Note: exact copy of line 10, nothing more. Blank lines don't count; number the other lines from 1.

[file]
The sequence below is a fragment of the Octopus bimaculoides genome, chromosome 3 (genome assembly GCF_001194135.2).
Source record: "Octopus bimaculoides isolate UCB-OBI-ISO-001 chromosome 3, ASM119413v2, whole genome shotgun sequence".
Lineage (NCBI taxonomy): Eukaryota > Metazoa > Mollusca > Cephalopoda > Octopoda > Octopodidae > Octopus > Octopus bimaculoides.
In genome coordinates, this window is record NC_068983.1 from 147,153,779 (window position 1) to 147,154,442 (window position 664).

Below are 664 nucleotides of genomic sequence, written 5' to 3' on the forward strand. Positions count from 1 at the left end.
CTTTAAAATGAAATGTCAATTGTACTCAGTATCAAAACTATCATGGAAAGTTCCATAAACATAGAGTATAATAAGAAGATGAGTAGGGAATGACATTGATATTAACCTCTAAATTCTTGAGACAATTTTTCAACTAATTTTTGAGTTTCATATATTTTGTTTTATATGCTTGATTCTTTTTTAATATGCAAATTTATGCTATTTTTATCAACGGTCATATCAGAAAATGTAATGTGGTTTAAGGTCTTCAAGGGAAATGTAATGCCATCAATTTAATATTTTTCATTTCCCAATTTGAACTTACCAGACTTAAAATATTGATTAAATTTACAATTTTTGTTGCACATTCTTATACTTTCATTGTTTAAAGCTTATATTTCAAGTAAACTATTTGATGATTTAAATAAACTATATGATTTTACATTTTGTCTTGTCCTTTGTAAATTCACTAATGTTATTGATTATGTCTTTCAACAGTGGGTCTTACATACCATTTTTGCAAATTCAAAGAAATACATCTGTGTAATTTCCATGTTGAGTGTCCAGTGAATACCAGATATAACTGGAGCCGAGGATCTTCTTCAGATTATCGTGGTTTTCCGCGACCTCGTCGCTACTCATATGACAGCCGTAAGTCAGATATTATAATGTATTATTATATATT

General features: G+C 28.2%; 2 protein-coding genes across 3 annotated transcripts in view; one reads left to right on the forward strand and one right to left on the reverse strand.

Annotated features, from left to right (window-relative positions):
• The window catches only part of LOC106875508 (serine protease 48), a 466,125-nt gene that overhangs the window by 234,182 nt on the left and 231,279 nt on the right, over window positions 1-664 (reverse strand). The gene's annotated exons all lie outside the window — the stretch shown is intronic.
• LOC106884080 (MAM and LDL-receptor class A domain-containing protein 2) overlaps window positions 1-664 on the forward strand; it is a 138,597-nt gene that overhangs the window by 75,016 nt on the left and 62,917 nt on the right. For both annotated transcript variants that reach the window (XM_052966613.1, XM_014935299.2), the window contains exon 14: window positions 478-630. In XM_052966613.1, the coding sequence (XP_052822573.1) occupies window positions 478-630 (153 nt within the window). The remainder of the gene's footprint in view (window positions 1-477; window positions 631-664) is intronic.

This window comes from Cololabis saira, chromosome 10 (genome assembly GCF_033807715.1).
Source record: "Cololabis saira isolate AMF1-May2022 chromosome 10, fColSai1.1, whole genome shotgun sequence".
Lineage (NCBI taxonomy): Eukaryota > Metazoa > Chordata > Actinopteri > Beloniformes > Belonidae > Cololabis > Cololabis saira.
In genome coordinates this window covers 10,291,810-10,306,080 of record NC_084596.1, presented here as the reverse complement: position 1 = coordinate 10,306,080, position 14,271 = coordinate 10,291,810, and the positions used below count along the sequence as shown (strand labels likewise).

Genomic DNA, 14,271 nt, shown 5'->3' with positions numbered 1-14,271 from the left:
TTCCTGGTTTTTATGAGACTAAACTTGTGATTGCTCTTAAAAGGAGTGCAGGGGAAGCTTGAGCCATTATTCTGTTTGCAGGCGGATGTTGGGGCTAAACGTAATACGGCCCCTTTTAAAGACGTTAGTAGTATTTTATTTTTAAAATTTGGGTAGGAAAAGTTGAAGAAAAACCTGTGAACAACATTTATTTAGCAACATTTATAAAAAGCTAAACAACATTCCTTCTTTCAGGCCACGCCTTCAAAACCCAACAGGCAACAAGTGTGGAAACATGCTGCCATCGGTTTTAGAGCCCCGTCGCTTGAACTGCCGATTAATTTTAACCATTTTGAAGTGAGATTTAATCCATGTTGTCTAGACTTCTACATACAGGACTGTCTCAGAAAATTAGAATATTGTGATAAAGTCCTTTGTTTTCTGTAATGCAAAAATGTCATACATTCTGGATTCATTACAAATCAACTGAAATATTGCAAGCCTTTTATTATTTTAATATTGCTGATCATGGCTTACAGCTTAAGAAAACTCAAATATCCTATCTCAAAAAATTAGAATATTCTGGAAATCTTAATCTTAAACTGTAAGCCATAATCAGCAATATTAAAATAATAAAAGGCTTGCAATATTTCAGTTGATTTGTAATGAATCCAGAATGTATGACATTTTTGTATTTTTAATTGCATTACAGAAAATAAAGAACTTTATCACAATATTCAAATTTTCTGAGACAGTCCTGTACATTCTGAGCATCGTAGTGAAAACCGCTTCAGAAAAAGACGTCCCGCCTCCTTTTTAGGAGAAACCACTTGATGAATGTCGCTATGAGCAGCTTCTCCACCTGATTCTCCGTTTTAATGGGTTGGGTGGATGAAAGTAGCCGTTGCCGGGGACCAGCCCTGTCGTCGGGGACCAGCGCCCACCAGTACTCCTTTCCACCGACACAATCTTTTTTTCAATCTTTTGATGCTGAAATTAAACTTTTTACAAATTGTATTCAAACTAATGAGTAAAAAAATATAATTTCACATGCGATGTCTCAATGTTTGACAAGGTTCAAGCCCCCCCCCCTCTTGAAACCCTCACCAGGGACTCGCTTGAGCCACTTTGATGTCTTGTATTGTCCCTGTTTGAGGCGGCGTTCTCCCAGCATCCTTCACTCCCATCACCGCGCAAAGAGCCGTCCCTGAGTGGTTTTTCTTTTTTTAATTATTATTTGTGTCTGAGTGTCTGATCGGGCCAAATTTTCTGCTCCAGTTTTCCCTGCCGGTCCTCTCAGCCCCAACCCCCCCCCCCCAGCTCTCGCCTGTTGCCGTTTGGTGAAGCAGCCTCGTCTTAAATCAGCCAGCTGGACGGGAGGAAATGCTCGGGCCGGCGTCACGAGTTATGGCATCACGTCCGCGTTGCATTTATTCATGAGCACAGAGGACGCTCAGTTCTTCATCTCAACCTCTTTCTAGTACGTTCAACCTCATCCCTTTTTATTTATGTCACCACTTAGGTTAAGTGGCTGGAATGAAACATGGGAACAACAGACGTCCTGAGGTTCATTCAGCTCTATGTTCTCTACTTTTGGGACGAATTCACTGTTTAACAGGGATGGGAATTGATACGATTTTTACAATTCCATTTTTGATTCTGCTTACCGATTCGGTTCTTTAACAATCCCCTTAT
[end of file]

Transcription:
• LOC106884080 (MAM and LDL-receptor class A domain-containing protein 2) overlaps window positions 1-664 on the forward strand; it is a 138,597-nt gene that overhangs the window by 75,016 nt on the left and 62,917 nt on the right. For both annotated transcript variants that reach the window (XM_052966613.1, XM_014935299.2), the window contains exon 14: window positions 478-630. In XM_052966613.1, the coding sequence (XP_052822573.1) occupies window positions 478-630 (153 nt within the window). The remainder of the gene's footprint in view (window positions 1-477; window positions 631-664) is intronic.